Are your children ‘Money Ready’? New way to help youngsters learn about cash
- Credit: Archant
A recent study revealed just 8% of children believe they learnt enough about money management at school – but it has been a compulsory part of the national curriculum since 2014. Here business editor Richard Porritt meets one woman who thinks she has the solution to a 'growing epidemic of debt'.
Helen Driver spent two decades working in finance.
Her impressive CV includes time as a city fund manager and investor in the stock market, volunteering with school financial education workshops and delivering a workshop for the BBC Breakfast business team.
With this level of expertise, it is not surprising her children know how to make their pocket money last.
But it seems they are in the minority.
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Financial literacy has been a mandatory part of the secondary school curriculum for the last six years - and as a result there is a requirement for lessons in budgeting and public spending to be taught in citizenship classes during Key Stages Three and Four and financial equations in maths Key Stage Three.
However, recent research by the London Institute of Banking and Finance found the mandate to teach money management has been largely ignored. A whopping 69% of students interviewed admitting they regularly worry about money and most - 82% - claimed they did not learn enough about money in school.
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It was this which inspired Helen, of Woodbridge, Suffolk, to explore options for bolstering the provision of this education and has led to the launch of Moneyready - an e-learning platform which uses a series of interactive games, lessons and quizzes to teach children on a range of finance-related subjects.
'Most schools deliver some kind of finance education but research suggests teachers have little faith in its quality and are held back by insufficient time, resources and support,' she said.
'As a result, access to financial education is erratic and irregular and many schools are still struggling to do it well.
'Meanwhile, young adults are recognising the need to understand more about things like savings, loans, mortgages, interest rates, pension schemes and credit cards and parents are desperate for help to arm children with the financial acumen they need to deal with the responsibilities of being an adult.
'My platform is designed to handle this.'
Moneyready is pitched at three levels - seven to 11, 11 to 14 and 14 to 18-year-olds with each level getting progressively more complex. It is cloud based and accessible via a tablet, laptop or desktop computer.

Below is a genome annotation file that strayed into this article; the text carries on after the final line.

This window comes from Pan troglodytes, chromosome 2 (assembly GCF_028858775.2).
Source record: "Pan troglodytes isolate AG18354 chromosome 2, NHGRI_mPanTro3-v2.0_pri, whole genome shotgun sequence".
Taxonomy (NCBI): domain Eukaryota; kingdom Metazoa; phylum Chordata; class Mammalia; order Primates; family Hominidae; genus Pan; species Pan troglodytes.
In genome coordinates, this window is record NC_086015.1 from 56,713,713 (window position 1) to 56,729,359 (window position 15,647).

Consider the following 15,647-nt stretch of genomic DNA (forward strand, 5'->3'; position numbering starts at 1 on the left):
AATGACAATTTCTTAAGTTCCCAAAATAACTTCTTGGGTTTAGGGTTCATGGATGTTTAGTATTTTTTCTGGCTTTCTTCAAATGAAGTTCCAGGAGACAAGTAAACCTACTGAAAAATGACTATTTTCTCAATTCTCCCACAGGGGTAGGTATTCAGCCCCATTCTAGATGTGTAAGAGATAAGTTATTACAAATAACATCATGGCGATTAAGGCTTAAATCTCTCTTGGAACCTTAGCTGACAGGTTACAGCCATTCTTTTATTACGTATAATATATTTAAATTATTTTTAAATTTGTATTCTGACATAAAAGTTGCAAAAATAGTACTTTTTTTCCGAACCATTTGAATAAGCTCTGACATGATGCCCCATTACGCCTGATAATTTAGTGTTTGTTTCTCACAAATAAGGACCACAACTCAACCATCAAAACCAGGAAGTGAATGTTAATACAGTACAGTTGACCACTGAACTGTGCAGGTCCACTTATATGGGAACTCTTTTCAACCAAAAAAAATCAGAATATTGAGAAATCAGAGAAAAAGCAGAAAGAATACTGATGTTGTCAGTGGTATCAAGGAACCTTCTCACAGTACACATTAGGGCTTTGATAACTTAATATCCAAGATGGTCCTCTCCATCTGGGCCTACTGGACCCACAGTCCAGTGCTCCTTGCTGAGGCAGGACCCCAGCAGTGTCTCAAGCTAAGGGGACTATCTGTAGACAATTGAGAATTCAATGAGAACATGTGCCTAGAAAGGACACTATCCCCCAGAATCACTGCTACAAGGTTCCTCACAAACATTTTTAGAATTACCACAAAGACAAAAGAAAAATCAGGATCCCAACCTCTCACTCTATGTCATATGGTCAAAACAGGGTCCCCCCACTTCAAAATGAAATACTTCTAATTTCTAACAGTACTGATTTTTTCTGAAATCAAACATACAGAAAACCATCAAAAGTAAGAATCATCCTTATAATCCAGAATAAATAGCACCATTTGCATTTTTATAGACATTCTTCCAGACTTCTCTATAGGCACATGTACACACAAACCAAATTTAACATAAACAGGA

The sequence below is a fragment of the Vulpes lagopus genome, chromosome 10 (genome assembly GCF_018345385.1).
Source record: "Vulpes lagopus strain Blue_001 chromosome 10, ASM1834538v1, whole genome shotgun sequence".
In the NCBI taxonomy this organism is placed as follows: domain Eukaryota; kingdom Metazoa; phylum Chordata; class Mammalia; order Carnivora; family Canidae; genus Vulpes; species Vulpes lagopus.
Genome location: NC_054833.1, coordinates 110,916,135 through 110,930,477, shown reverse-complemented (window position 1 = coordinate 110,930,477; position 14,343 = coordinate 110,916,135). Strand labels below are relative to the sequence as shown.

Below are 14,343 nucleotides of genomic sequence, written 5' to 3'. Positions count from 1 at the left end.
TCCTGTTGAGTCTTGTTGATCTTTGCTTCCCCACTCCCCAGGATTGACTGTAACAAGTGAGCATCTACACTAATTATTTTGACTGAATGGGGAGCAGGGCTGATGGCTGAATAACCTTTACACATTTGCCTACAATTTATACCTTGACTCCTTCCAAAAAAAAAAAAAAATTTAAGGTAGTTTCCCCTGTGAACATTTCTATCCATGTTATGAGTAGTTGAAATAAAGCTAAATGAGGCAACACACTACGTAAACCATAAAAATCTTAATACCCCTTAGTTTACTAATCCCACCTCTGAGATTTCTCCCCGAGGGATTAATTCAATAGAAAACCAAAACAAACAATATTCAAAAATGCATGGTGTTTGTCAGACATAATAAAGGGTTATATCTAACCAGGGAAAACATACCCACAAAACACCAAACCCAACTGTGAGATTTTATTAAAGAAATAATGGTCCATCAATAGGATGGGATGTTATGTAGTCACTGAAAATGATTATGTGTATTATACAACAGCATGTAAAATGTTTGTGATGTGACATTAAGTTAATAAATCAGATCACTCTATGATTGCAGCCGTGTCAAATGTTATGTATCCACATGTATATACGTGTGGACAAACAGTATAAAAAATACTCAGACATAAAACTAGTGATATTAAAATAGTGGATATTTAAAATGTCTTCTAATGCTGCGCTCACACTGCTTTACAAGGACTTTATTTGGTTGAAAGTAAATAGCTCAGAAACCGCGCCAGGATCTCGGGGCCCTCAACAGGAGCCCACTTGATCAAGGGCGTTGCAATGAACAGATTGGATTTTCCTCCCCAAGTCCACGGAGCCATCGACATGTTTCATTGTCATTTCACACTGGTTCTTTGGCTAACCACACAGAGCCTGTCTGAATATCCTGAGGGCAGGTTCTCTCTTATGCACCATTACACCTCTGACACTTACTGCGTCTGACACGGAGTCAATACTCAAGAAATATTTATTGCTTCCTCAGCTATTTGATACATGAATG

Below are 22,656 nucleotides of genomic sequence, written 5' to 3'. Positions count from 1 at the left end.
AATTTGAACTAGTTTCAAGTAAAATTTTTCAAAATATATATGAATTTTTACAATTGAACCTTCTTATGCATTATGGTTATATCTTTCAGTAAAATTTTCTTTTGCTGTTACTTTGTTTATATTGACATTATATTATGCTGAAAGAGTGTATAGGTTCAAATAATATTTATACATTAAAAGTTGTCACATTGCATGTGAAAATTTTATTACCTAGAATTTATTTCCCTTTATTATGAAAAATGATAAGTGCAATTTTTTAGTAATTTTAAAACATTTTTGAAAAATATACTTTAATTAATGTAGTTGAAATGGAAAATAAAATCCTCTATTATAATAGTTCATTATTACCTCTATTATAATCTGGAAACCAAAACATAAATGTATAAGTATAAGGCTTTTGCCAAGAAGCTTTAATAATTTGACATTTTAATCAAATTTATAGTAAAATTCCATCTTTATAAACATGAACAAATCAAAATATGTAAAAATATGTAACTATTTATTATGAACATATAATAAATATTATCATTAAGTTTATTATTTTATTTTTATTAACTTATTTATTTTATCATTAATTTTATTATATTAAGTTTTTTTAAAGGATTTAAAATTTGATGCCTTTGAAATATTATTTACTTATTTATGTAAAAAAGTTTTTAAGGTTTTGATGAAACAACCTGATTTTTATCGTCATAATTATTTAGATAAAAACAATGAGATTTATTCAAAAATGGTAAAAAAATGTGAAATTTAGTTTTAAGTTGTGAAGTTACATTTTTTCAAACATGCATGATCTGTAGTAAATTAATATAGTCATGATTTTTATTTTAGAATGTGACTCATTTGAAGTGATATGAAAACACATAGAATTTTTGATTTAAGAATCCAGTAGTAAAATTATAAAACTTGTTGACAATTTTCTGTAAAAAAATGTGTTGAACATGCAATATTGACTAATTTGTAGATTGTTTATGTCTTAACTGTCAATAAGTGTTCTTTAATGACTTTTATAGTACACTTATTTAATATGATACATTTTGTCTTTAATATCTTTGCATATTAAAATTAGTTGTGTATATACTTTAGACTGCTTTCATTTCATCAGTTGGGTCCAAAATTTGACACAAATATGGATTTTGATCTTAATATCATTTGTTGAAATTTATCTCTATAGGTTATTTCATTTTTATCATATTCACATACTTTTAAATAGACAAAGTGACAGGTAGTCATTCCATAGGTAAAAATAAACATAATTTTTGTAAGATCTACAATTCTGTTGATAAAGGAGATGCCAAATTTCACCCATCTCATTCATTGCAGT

'We already know children respond well to learning through technology,' said Helen. 'This is why there are hundreds of apps and websites which work to boost education on things like times tables, phonics and spellings.
'My platform covers all the areas of financial education a young person needs to prepare for going out into the world as an adult.'
The platform, which has been created using Suffolk-based developers and designers, can be accessed by a single subscription - with a parent setting up an account - or through a school subscription.
The account holder can then oversee which elements a child has completed and how well they have grasped the lesson thanks to a series of pop quizzes.
Helen added: 'Fundamentally managing money is a life skill that everybody needs. It doesn't matter whether you are the brightest kid or struggle or whether you have a lot of money or little money.
'Everybody needs to have a basic understanding and learn how to be good with money and Moneyready is a simple, fun, interactive way to create an awareness and understanding in forming positive money habits.
'What I have found is that a lot of teachers do not have the skills, knowledge, confidence, time or budget to effectively cover financial education. They are also time poor so Moneyready is a solution to that.
'We know that schools want to do the best for young students and I want to help them do that - as well as adhere to the curriculum.'
Financial literacy falls under citizenship education for local authority maintained schools — it is currently not required to be its own distinct lesson and is usually integrated into other subjects. Academies and independent schools have no obligation to teach it.
For more information visit www.moneyready.org